Q: Is checking out mandatory for TraceTogether-only SafeEntry?

A: Like with SafeEntry, checking out is encouraged but not mandatory.

For people who checked in using the SafeEntry Gateway, there is no need to check out, and there is no history of your check-in using the gateway in the TraceTogether app.

Q: Will group check-ins be allowed in the app when compulsory TraceTogether check-in is implemented?

A: Group check-ins will still be supported by the TraceTogether app through scanning a SafeEntry QR code or using the app's "favourites" feature.

Group check-in is not available with the SafeEntry Gateway.

When doing a group check-in, everyone aged seven and above in the group must display his TraceTogether app or token to venue staff.

Q: Can I still check in with the app using the "favourites" feature when TraceTogether check in becomes compulsory?

A: Yes, this will still be supported.

Q: At which locations must I do a TraceTogether check in?

Shoppers using electronic gantries set up at Paragon Shopping Centre to verify their SafeEntry check-ins on May 5, 2021. ST PHOTO: KUA CHEE SIONG

A: Currently, TraceTogether check-ins are required at some venues, namely cinemas, selected places of worship with more than 100 people, places with live performances, business events, cruises and selected nightlife entertainment venues allowed to reopen under pilots.

But from May 17, more venues must have only TraceTogether check-in. These include workplaces, schools and pre-schools, healthcare facilities, food and beverage outlets with dine-in options, shopping malls, standalone supermarkets, and standalone large retail shops bigger than 10,000 sq ft.

For the full list of venues, visit this website.

Check ins for visitors are not required at the following places:

- convenience stores;

- food and beverage outlets with no dine in options;

- heartland provision shops;

- retail shops smaller than 10,000 sq ft; and

- large retail shops and supermarkets already inside malls or buildings that use TraceTogether check-ins, and operate during the malls' or buildings' operating hours.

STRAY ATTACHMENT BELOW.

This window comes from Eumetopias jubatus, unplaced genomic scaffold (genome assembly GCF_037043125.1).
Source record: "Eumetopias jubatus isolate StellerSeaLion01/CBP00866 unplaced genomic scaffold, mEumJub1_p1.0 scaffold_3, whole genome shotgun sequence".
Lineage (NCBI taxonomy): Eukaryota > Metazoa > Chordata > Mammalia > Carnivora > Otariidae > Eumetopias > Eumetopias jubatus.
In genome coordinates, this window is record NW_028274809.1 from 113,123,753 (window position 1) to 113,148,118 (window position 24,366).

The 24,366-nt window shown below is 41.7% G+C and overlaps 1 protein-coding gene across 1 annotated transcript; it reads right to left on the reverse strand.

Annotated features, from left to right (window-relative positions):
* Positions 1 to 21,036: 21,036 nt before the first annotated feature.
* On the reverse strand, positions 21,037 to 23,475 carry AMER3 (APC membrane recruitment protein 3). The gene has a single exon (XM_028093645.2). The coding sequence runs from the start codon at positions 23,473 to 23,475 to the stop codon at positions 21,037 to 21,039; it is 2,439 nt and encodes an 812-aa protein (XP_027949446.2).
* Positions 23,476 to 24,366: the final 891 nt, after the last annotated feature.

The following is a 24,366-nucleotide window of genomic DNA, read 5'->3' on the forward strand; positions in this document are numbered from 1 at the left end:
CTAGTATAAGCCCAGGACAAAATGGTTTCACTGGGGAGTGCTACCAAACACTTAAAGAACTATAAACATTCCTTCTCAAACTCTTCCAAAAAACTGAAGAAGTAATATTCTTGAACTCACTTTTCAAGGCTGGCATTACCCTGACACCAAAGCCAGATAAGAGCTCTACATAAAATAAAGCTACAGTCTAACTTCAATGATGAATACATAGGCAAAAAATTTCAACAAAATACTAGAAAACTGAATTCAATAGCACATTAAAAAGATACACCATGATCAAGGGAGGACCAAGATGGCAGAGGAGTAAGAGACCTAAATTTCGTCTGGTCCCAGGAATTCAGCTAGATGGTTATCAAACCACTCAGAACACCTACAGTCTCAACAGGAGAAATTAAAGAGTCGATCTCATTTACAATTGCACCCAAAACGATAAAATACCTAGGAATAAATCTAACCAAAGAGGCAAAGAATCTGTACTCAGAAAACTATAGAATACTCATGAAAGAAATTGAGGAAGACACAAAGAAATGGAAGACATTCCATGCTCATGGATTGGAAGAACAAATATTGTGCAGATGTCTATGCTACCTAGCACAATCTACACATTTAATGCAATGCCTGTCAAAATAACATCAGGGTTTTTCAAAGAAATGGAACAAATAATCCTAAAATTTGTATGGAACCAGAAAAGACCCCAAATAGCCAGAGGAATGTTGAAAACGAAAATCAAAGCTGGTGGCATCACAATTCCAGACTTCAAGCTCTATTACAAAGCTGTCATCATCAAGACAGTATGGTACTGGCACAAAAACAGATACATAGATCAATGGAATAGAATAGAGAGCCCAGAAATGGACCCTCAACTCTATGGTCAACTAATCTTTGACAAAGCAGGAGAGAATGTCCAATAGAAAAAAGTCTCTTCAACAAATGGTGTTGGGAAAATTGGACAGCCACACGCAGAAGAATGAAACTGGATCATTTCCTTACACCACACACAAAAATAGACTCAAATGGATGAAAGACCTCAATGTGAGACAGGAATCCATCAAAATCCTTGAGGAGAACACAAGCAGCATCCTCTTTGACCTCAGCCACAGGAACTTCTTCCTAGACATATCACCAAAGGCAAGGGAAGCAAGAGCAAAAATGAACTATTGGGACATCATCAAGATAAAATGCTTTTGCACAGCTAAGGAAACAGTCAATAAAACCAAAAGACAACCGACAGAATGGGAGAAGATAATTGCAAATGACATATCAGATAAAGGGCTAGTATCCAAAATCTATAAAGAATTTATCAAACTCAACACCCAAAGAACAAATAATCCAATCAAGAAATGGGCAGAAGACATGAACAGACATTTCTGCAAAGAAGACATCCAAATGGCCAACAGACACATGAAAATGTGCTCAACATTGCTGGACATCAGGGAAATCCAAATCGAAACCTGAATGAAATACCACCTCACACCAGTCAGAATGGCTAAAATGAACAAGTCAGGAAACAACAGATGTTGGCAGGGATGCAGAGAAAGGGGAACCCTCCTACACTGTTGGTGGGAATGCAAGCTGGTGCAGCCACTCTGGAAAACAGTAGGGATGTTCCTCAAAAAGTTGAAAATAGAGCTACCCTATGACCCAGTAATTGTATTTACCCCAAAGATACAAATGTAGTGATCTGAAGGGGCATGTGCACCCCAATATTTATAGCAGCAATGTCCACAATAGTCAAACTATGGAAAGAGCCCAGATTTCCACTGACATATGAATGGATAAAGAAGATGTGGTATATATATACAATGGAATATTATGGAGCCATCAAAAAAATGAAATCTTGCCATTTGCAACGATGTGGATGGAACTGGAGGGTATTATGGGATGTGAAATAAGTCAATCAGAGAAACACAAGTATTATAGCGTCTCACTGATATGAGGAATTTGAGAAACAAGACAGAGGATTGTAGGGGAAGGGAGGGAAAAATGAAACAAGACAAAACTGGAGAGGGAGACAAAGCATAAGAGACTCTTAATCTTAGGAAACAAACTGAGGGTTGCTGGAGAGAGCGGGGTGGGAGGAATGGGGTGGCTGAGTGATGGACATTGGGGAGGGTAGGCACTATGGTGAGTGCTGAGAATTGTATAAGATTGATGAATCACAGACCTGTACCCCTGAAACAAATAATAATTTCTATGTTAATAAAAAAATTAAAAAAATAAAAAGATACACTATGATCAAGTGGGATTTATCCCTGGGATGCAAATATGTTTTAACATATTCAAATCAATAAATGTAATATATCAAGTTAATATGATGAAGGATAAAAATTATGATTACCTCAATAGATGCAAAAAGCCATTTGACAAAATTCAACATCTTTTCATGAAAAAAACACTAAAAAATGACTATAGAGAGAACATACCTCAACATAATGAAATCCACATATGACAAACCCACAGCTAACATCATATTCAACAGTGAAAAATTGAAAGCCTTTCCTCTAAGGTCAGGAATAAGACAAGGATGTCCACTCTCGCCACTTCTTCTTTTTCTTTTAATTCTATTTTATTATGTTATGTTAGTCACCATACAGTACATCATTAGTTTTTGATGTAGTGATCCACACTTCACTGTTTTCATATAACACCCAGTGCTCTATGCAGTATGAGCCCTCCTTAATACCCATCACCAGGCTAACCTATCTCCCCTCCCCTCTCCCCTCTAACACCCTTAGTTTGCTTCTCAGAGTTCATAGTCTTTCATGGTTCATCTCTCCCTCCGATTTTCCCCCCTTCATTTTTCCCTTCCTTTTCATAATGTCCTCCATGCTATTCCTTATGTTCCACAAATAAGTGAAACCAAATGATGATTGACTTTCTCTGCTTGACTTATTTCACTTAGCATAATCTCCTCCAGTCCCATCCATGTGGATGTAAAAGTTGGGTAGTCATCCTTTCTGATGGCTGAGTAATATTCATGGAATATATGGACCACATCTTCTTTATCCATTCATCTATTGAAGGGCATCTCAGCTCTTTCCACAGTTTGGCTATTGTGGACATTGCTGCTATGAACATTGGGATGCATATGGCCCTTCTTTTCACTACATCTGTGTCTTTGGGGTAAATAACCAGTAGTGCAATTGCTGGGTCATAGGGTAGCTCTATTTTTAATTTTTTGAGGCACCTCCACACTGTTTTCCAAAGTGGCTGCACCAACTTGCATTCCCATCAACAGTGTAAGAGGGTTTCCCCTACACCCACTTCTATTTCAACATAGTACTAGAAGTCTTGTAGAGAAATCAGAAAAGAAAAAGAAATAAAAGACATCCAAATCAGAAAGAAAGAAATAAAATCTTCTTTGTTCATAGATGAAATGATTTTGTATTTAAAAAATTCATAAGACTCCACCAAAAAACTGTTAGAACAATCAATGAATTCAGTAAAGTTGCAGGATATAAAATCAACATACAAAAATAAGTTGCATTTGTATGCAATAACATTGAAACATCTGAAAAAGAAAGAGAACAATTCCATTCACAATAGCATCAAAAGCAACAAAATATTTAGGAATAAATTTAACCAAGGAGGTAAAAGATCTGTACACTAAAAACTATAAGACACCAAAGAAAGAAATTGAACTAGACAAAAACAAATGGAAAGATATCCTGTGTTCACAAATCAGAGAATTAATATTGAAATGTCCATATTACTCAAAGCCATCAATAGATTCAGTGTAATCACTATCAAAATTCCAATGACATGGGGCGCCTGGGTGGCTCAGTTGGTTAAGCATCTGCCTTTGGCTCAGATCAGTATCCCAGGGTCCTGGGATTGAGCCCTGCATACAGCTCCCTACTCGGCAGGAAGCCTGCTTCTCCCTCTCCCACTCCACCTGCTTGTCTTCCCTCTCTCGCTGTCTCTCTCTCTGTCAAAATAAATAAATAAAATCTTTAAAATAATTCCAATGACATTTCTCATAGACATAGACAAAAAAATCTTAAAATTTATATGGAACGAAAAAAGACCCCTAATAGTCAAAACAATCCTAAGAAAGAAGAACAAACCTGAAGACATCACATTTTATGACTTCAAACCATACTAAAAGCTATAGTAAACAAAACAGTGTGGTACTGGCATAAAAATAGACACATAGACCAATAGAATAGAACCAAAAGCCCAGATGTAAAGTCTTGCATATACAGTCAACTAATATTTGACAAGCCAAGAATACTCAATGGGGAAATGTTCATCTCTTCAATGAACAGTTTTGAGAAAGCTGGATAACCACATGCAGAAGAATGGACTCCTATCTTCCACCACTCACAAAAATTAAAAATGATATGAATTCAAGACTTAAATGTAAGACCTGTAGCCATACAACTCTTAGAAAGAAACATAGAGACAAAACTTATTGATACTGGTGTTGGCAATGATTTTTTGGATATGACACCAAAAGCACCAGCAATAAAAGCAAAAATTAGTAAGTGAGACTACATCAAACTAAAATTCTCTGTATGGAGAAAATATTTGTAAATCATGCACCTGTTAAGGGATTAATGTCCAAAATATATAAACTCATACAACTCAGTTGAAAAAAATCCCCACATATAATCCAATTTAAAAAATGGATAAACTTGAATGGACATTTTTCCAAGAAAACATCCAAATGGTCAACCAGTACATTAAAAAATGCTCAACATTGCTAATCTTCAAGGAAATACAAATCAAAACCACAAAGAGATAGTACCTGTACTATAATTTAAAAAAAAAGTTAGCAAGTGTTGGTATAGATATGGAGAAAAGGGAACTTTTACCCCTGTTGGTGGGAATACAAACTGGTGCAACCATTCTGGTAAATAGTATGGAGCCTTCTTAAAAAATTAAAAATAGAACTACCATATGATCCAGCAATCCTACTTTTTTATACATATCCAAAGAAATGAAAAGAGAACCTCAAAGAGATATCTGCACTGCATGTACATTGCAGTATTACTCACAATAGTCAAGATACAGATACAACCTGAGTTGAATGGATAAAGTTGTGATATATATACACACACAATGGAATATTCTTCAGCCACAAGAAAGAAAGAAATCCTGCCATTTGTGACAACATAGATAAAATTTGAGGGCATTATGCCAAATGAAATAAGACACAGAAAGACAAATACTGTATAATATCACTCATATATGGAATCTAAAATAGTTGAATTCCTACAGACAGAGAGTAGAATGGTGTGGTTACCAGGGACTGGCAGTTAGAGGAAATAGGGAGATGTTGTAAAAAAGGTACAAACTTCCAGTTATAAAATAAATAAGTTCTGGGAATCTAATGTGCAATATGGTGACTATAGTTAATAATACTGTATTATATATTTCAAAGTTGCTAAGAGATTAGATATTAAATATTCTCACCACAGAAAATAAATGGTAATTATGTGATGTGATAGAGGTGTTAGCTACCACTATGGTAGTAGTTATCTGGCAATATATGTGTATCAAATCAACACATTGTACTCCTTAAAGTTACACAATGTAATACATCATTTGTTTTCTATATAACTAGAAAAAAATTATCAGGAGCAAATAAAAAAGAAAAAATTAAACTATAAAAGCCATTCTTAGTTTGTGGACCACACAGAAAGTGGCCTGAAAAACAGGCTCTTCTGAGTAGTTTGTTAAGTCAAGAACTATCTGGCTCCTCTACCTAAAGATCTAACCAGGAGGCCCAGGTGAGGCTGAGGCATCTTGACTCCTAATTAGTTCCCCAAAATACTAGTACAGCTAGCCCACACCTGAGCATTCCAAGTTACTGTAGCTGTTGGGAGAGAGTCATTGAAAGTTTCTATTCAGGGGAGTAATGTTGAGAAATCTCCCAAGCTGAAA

Q: What features are in the TraceTogether app?

A: Features have been added in the past year to the app since it launched, including allowing users to do group check-in and add a list of their favourite places to easily check in. At the end of March, a new feature informing users about their vaccination status was added. Another new feature about their Covid-19 test results is coming soon.

Q: Does the TraceTogether app drain my phone's battery?

A: Previously, many users reported that the app was draining their iPhones' battery. But an update in July last year reportedly fixed the issue.

The update allowed the app to run in the background on iPhones to exchange Bluetooth signals with nearby devices for contact tracing, instead of running in the foreground.

When running in the foreground, the app drained the phone's battery and users could not use their handsets for anything else.

Android devices did not face the same issue.

A shopper using a TraceTogether token to do the SafeEntry check-in at Paragon Shopping Centre on May 5, 2021. ST PHOTO: KUA CHEE SIONG

Q: How does TraceTogether protect my privacy?

A: The TraceTogether app and tokens exchange Bluetooth signals in an encrypted and randomised form with nearby users.

No global positioning system location data is collected.

The Bluetooth data exchanged is stored in the app or token. Data older than 25 days is erased automatically.

Only when a user tests positive for Covid-19 will MOH request that he upload the Bluetooth data to the Government's servers for tracing close contacts.

The data can be decrypted only by MOH and only authorised public officers will have access to the data. When unencrypted, the data is linked to a person's phone number and other identification details.

After the pandemic is over, the Government will stop using TraceTogether and SafeEntry, SNDGO has said.

Public agencies must then stop collecting data under the programmes and delete the personal contact tracing data collected as soon as reasonably possible.

Meanwhile, users can also request for their identification data to be deleted from the Government's server, unless they are confirmed Covid-19 cases and their proximity data has already been uploaded to the Government's server.

TraceTogether app users can make the deletion request by e-mailing this address with the mobile number registered in the app and the last four characters of the user's NRIC, FIN or passport number.

Token users can return the physical token to the Government by first e-mailing this address with the last four characters of the NRIC, FIN or passport number. The Government will then let them know how to return the token.

The Government said last year that TraceTogether data would be used for contact tracing only, but it later clarified that the data can and has been used for criminal investigations.

To address concerns, a law was passed in Parliament in February to restrict the use of personal contact tracing data in criminal investigations to only serious crimes, such as murder and terrorism.